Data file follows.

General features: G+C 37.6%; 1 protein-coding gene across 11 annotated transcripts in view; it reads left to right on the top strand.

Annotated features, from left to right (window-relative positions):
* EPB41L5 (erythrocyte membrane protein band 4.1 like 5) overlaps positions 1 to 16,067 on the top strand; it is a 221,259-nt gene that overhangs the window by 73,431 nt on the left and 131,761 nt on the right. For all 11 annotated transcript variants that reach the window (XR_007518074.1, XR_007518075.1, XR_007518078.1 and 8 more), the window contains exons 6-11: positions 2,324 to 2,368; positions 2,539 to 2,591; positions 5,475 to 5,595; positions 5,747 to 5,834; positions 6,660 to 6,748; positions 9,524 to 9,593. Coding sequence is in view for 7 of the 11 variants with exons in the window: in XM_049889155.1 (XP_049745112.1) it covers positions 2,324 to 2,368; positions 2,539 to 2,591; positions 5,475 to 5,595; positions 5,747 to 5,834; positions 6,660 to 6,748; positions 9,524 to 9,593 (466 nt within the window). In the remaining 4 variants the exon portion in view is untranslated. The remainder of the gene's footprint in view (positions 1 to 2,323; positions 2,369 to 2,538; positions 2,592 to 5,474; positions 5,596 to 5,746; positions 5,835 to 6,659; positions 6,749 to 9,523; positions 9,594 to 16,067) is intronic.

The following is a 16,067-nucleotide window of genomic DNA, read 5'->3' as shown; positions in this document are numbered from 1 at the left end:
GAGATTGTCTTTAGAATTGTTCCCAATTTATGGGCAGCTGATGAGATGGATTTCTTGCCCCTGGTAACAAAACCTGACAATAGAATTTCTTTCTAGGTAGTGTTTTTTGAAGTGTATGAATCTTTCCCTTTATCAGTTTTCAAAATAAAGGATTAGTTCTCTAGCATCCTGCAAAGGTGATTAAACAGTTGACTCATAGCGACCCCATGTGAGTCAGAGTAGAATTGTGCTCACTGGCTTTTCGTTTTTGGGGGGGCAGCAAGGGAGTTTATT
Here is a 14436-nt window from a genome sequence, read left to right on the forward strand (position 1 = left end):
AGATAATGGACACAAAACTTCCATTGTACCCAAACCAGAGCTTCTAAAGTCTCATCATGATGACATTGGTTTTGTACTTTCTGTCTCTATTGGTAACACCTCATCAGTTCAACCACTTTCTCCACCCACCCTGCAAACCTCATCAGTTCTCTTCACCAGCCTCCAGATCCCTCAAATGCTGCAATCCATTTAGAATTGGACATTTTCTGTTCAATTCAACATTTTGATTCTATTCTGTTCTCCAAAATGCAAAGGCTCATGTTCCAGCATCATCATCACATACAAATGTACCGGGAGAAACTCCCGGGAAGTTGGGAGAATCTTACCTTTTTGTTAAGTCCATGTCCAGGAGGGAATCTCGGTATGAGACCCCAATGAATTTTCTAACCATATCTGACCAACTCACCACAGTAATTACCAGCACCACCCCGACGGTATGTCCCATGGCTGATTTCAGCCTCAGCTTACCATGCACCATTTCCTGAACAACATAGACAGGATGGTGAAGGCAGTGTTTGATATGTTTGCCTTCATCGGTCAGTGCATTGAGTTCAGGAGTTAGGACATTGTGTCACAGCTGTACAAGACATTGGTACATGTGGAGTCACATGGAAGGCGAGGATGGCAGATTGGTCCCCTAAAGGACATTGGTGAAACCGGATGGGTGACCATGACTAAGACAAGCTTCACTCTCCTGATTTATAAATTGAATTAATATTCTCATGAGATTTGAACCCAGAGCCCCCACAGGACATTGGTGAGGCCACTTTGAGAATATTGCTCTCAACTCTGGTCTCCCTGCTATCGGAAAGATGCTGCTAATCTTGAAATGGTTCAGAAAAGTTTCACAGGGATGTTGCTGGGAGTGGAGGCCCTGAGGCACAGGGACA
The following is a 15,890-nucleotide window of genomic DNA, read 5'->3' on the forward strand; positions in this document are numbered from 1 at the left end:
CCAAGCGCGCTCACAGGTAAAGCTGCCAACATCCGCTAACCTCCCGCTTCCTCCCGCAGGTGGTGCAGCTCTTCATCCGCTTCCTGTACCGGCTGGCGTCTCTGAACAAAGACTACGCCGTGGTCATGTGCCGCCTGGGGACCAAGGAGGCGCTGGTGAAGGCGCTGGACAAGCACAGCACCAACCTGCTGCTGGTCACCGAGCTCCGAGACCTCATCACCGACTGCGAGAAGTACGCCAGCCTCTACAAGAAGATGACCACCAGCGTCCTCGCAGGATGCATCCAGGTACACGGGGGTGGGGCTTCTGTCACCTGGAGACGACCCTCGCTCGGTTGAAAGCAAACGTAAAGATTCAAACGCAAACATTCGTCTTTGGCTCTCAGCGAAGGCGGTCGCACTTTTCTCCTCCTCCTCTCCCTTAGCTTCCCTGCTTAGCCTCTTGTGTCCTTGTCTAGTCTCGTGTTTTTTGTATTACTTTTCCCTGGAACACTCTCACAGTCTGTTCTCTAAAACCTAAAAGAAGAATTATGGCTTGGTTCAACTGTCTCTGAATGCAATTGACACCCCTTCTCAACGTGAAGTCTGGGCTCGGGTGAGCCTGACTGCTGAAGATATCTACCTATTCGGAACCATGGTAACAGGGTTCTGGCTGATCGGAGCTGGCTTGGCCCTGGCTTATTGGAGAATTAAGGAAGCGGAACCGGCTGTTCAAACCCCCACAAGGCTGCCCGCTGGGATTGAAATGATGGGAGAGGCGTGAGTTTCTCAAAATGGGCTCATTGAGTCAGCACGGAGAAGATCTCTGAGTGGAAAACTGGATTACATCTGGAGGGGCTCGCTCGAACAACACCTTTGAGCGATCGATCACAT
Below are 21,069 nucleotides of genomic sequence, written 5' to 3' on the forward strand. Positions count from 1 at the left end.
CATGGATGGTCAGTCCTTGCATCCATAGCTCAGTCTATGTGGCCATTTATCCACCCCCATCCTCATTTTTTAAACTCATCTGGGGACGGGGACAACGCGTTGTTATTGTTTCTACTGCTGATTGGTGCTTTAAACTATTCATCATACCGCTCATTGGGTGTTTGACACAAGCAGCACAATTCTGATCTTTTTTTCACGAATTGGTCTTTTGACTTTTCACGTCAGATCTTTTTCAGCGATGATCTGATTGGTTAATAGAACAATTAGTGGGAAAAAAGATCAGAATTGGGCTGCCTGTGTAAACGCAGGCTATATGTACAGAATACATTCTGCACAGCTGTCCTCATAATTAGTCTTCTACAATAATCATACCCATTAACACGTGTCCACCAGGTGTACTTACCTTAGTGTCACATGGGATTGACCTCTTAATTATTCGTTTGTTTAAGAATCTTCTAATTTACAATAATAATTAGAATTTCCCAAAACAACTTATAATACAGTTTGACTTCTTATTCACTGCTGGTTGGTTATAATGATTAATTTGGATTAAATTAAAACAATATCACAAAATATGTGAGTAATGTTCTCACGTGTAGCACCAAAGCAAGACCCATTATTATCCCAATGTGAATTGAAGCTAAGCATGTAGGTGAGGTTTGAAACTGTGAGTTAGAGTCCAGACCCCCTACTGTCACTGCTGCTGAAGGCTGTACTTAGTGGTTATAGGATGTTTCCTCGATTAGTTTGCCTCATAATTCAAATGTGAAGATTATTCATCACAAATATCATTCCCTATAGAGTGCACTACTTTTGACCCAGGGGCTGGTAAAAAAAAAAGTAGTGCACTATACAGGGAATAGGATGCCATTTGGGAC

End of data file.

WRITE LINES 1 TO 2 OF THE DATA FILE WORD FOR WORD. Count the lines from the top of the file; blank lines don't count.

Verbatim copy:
General features: G+C 37.6%; 1 protein-coding gene across 11 annotated transcripts in view; it reads left to right on the top strand.

Annotated features, from left to right (window-relative positions):